INTRODUCTION:In a letter to the Irish Times (19 July 2000), Cllr Dermot Lacey has suggested that the national broadcaster should establish a website showing details of all unbroadcast comments from the public. This would enable the public to see for themselves if broadcast comments were in fact truly representative.COMMENT:
He also suggested something similar for the print media.
This is an excellent suggestion.
It is generally assumed by the public that most comments (and letters) submitted are published. For space reasons alone, this is rarely possible. Therefore, selection is a fact of life. This makes us dependent, then, on the integrity of the publisher. Without some form of audit, as suggested by Cllr Lacey, we have no means of knowing if opinions published are representative of the views of the public or of the publisher.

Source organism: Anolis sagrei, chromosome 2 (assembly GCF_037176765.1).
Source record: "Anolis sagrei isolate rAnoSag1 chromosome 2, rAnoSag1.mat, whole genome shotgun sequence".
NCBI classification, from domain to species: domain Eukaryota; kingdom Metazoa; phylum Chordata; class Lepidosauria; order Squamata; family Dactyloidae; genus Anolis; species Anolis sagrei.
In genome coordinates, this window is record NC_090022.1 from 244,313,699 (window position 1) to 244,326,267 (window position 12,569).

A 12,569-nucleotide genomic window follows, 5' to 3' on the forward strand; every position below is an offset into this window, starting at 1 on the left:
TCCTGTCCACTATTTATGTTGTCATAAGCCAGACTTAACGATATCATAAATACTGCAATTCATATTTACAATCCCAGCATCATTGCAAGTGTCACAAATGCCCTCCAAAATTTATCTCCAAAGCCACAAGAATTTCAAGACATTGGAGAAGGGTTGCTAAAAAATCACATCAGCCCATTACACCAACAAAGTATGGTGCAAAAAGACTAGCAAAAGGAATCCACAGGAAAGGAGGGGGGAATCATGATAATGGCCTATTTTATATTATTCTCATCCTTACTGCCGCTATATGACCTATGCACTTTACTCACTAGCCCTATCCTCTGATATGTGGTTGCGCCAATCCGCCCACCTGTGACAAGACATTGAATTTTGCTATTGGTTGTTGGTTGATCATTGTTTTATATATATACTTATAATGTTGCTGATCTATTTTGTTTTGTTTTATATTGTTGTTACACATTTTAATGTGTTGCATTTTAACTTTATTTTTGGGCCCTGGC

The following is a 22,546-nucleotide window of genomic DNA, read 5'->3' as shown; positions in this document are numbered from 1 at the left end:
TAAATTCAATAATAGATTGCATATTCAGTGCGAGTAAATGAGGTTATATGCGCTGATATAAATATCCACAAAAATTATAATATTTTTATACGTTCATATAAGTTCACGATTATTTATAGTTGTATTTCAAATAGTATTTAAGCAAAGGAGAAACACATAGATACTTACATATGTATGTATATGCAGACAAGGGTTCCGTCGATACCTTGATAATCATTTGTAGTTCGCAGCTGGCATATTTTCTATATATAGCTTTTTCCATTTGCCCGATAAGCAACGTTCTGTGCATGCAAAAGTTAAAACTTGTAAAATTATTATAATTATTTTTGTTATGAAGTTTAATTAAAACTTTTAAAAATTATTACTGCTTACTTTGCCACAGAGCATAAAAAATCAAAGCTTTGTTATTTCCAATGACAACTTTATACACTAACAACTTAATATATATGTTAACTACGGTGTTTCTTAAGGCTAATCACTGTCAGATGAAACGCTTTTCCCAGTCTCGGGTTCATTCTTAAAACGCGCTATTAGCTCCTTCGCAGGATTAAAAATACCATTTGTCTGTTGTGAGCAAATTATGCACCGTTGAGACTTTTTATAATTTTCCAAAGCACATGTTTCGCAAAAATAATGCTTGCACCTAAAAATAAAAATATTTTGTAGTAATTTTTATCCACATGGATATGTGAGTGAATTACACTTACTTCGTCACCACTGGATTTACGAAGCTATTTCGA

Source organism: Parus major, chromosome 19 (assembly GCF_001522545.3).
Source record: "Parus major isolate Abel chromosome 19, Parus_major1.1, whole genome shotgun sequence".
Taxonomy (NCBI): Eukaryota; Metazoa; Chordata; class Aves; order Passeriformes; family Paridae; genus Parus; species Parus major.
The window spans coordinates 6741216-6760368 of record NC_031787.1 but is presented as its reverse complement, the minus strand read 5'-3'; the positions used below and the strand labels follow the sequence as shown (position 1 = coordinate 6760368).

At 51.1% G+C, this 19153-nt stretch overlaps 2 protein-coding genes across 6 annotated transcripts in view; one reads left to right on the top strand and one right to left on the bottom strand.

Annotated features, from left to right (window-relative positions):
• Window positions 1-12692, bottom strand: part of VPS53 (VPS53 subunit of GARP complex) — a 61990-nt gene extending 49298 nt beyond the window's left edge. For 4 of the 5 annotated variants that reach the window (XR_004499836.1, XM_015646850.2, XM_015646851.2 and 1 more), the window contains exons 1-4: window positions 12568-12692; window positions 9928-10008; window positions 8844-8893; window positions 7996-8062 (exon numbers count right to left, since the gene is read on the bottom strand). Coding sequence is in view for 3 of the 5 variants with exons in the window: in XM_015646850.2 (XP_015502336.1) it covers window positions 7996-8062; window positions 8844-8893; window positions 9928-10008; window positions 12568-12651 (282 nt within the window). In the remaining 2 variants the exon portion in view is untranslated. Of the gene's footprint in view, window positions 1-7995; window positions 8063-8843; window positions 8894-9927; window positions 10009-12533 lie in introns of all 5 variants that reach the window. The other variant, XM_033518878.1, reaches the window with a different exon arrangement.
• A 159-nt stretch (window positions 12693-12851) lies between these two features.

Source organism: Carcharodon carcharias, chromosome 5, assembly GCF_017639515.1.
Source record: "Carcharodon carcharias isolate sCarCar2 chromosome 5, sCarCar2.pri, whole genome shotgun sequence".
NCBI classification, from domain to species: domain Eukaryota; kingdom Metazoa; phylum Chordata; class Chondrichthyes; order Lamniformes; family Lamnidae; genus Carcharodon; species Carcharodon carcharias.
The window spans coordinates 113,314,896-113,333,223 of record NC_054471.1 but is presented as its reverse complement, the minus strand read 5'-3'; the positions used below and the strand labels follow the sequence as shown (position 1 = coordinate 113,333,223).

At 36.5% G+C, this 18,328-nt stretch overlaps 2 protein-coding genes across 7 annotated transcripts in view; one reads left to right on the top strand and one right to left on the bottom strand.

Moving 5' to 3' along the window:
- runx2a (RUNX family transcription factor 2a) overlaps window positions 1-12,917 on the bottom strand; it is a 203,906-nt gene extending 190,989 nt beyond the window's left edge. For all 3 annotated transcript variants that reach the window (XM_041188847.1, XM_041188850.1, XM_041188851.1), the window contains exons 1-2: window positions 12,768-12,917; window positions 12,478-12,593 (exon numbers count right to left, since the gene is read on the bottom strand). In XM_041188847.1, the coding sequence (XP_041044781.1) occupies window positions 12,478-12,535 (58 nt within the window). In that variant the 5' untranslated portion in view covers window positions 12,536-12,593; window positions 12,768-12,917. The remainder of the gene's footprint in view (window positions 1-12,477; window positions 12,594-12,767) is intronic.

Where RTE itself is concerned, however, "openness" is not something the organisation welcomes with open arms. RTE has in fact obtained substantial exemptions from the Freedom of Information Act. For instance, it is exempt from supplying information relating to "The gathering and recording in any form of news, information, data, opinions, on or off the record quotes or views from any person or body or source, for journalistic or programme content purposes". QED, one might say.
That doesn't mean the matter should not be tested. Appeal may be made to the FOI Commissioner, who holds the view that "The act is designed to shed light on the working of any public bodies and that is what it's all about." If the Act is not achieving that in RTE's case, an illusion is be perpetuated.
More on this subject and on "access" later on on this site.
7 September 2000